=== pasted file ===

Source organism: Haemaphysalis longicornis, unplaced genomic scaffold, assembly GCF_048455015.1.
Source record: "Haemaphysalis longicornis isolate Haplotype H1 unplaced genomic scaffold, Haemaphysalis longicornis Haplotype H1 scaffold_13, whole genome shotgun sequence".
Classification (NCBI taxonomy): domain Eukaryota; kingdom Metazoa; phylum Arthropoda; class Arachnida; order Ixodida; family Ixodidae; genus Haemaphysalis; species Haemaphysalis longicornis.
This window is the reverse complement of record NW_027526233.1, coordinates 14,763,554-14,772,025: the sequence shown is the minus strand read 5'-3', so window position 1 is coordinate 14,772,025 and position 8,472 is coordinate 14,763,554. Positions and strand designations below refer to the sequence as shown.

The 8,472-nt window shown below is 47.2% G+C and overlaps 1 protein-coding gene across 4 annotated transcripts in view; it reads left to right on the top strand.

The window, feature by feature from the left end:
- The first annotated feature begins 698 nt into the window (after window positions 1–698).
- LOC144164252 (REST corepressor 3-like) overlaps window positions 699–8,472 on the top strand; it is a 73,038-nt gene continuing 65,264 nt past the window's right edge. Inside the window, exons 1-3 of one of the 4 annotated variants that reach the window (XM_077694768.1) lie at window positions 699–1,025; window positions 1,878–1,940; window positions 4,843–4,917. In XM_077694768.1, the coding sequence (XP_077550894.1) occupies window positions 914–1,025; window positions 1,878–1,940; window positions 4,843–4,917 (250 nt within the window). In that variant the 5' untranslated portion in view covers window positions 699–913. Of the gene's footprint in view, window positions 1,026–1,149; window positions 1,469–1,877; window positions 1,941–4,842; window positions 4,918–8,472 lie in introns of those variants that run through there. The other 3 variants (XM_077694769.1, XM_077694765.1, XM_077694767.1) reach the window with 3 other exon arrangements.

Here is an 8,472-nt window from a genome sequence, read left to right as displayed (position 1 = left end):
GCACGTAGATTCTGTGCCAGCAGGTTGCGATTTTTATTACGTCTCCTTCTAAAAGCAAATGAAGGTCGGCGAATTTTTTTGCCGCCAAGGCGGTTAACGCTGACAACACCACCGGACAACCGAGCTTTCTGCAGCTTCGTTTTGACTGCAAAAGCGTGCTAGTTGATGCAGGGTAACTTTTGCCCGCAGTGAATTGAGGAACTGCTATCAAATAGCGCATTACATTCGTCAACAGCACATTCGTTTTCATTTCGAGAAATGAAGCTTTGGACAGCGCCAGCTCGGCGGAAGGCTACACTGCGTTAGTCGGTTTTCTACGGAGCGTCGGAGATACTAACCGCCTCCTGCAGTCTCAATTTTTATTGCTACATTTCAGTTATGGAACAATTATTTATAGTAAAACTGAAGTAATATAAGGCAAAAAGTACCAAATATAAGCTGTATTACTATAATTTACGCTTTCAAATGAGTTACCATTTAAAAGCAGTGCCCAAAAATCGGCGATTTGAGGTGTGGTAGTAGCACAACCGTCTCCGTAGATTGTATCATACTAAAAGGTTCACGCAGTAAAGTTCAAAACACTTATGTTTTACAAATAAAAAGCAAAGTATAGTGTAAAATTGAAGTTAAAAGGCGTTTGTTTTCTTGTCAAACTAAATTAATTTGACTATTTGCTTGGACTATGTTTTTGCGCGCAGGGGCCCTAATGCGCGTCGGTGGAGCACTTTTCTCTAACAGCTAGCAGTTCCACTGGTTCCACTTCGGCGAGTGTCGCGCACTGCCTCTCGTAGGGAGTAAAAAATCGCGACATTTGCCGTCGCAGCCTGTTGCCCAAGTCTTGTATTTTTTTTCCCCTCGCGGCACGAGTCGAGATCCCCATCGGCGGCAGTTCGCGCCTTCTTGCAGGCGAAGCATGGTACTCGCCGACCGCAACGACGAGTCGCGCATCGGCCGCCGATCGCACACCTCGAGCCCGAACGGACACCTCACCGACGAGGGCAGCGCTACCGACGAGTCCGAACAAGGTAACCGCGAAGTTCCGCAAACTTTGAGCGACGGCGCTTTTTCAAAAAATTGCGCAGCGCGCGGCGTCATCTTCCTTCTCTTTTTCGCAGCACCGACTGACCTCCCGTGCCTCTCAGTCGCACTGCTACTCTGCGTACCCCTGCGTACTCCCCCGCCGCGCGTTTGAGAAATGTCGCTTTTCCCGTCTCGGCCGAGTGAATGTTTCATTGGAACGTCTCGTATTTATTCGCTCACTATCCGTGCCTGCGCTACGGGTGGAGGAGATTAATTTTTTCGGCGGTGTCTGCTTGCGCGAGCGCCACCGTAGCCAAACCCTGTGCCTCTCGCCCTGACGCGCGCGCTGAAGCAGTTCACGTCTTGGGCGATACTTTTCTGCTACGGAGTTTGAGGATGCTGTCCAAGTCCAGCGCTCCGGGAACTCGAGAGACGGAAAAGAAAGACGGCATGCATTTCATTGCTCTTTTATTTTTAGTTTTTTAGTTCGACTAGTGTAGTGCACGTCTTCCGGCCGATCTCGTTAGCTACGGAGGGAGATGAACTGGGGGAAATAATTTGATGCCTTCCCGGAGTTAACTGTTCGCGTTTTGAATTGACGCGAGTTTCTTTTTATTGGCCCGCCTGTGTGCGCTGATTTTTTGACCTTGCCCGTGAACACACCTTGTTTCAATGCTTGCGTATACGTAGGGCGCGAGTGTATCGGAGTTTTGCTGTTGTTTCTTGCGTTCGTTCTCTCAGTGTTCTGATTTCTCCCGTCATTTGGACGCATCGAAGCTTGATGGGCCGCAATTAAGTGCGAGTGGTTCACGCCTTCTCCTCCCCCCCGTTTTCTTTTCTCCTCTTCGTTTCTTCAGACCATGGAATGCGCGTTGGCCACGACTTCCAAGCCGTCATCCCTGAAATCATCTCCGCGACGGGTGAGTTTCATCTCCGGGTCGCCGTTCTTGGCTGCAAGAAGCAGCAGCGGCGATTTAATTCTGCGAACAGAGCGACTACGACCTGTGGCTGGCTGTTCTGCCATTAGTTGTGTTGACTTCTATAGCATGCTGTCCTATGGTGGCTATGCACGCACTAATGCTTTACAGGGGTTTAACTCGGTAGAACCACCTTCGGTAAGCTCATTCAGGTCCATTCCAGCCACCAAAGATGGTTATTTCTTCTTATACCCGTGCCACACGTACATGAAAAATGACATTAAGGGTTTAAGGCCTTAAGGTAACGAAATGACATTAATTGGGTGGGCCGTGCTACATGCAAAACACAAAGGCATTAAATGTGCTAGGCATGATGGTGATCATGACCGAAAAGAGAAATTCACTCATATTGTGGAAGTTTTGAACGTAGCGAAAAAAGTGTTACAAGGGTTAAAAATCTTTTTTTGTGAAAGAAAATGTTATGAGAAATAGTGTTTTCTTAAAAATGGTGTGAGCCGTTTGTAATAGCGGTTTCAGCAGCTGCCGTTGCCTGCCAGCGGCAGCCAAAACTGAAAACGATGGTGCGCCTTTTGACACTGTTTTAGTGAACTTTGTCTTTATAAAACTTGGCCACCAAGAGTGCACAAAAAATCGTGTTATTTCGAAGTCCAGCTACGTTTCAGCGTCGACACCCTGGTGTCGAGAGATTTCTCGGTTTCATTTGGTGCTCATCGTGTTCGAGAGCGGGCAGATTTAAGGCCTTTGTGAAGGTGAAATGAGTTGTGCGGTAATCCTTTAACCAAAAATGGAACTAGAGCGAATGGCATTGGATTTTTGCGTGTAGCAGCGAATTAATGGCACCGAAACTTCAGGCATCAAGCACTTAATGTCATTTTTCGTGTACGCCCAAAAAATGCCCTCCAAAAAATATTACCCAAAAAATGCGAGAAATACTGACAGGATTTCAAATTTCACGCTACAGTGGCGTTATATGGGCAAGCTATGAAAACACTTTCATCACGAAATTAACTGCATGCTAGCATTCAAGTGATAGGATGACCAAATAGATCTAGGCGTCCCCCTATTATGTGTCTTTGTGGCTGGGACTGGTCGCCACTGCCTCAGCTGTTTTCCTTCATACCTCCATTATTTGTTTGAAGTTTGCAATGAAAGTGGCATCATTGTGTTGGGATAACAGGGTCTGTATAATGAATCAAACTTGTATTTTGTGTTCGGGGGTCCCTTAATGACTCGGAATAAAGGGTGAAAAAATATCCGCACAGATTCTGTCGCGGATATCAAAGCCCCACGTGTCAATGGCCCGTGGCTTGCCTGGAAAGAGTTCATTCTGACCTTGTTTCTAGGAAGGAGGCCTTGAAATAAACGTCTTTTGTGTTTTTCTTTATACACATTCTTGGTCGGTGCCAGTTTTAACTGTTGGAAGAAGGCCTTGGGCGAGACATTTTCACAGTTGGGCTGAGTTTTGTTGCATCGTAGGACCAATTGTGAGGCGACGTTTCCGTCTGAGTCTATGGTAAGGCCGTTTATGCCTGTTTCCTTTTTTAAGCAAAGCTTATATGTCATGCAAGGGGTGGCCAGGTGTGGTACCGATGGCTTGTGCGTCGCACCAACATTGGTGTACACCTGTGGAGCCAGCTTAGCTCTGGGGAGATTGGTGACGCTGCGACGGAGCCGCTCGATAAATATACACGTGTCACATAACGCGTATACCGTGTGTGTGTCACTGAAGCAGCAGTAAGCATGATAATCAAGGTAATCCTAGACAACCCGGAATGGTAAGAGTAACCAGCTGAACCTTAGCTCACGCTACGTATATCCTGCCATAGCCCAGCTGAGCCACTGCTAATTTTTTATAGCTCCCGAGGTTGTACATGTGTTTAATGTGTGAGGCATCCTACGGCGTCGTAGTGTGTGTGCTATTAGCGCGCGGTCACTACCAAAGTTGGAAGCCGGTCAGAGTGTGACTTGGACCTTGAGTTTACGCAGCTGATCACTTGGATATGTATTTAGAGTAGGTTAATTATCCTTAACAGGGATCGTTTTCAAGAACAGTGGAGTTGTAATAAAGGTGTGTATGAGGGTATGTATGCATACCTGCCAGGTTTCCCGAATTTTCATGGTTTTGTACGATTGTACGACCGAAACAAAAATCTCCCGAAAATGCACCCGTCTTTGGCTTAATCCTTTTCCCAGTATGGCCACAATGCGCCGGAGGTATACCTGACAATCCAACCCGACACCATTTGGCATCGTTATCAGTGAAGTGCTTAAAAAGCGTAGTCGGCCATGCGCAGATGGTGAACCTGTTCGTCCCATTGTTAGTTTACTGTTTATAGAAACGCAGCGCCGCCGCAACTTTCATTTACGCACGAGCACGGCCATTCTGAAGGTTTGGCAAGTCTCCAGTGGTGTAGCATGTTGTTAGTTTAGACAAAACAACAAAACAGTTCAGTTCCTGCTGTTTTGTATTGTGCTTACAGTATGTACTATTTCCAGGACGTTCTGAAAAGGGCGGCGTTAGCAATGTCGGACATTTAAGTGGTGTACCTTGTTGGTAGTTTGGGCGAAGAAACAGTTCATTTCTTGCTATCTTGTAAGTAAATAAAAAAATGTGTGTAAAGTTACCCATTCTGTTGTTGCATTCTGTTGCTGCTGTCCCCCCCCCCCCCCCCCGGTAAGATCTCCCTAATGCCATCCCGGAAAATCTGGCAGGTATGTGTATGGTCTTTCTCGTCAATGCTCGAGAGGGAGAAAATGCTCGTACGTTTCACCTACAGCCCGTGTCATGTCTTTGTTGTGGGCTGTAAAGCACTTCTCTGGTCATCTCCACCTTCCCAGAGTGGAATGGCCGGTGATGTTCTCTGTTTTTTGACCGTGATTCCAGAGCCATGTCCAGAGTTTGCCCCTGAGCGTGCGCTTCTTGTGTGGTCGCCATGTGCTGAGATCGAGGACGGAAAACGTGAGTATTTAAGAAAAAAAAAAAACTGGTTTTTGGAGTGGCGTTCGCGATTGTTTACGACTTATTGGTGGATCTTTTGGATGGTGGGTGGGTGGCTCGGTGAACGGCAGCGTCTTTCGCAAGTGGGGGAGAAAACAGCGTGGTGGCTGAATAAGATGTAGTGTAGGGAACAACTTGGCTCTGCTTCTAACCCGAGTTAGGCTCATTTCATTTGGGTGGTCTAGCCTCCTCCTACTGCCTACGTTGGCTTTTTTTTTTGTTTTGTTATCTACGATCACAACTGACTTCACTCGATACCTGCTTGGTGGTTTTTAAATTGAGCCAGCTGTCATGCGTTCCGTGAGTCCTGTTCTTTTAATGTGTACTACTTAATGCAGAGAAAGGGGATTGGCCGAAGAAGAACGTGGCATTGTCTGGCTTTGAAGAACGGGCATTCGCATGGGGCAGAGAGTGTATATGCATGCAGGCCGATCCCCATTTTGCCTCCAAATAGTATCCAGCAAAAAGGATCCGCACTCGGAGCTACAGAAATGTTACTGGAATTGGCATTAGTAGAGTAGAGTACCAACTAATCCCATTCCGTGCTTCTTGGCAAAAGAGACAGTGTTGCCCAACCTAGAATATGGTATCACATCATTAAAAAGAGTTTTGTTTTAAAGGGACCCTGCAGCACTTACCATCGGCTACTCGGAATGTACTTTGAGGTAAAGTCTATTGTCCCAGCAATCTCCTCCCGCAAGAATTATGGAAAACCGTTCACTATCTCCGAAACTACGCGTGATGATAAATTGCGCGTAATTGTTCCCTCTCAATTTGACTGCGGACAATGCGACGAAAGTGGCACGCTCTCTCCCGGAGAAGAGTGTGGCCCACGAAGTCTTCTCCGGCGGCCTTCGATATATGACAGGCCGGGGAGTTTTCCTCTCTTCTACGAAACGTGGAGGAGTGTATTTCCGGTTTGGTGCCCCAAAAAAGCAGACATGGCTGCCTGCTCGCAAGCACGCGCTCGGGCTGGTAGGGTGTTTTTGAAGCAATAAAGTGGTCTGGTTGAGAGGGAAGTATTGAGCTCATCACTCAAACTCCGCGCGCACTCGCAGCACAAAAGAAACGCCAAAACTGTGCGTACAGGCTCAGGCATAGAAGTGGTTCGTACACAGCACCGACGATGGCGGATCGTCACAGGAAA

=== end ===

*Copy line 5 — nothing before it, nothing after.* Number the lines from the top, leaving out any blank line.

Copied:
The 8,472-nt window shown below is 47.2% G+C and overlaps 1 protein-coding gene across 4 annotated transcripts in view; it reads left to right on the top strand.